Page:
It would be the first step toward creating machines that are more powerful than the human brain. These supercomputers could be networked into a cloud computing architecture to amplify their processing capabilities. Meanwhile, algorithms that power them could get more intelligent. Together these could create the ultimate machine that can help us handle the challenges of the future, says Kurzweil.

This article doesn’t explicitly refer to Kurzweil’s inclusion of uploading human consciousness into computers as part of his personal plan for achieving immortality. That’s good, because the idea has already been repeatedly and bloodily drubbed—by writer John Pavlus and by Glenn Zorpette, executive editor of IEEE Spectrum, to take just two recent examples. (Here are audio and a transcription of a conversation between Zorpette, writer John Horgan and Scientific American’s Steve Mirsky that further kicks the dog. And here’s a link to Spectrum‘s terrific 2008 special report that puts the idea of the Singularity in perspective.)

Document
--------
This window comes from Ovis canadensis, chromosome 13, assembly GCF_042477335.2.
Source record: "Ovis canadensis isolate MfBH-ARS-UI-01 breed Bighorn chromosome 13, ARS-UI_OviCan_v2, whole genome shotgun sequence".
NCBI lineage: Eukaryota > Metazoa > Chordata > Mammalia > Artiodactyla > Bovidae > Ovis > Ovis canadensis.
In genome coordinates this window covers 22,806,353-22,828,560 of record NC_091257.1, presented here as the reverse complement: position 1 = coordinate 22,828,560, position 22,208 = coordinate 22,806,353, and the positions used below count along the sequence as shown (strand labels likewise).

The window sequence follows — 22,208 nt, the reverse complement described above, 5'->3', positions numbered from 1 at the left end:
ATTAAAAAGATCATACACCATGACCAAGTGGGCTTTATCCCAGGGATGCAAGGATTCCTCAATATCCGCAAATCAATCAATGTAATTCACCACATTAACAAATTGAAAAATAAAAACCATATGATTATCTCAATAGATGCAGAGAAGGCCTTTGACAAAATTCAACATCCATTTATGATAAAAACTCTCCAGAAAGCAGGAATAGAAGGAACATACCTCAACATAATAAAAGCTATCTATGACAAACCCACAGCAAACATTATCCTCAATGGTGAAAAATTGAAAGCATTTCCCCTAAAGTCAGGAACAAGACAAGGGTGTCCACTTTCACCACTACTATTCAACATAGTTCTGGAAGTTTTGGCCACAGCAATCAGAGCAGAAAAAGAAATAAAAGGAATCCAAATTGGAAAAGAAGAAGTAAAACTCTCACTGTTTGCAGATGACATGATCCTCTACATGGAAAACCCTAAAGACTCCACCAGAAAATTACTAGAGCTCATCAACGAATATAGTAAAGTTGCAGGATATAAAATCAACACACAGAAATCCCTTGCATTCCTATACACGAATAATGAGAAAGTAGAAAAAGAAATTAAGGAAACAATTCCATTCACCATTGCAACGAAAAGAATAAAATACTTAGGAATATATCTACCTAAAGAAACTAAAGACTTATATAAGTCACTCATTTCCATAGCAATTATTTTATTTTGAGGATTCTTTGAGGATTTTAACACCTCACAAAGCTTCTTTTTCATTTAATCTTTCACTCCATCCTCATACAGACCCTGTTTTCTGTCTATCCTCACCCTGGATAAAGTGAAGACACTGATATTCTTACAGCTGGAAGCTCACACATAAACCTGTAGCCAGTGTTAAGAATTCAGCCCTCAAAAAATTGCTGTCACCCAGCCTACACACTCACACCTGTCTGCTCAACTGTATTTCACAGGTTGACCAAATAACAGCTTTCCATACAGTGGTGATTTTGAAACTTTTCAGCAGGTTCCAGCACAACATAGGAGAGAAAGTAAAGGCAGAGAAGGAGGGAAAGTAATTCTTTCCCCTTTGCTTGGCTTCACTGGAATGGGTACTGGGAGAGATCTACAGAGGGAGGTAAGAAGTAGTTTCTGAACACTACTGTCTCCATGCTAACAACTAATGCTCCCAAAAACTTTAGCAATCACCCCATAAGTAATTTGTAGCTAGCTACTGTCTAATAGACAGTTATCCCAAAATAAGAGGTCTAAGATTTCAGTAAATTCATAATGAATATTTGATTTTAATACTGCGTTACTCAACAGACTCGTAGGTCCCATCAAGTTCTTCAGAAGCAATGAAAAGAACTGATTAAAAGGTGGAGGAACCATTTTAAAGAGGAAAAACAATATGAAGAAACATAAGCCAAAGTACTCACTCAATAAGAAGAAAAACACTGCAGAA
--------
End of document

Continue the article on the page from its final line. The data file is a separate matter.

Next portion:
Instead, the Wired piece restricts itself to the technological challenge of building a computer capable of simulating a thinking, human brain. As usual, Kurzweil rationalizes this accomplishment by 2030 by pointing to exponential advances in technology, as famously embodied by Moore’s Law, and this bit of biological reductionism:

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Previously, I slightly differed with David Crotty’s good post about why open blogging networks might be incompatible with the business models of established publishing brands, particularly for scientific brands, for which credibility is king. David had diagnosed correctly the very real sources of conflict, I thought, but those problems should only become unmanageable with networks whose pure, principled openness went beyond anything publishers seemed interested in embracing anyway. The more important consideration, in the eyes of the bloggers and the increasingly digital-savvy audience, will be how the brand handles the problems that will inevitably arise—in the same way that how publications manage corrections and mistakes already becomes part of their reputation.

Or to put it another way: the openness of a blogging network doesn’t imperil a brand’s editorial value so much as it helps to define it. (Would that I had thought to phrase it so pithily before!)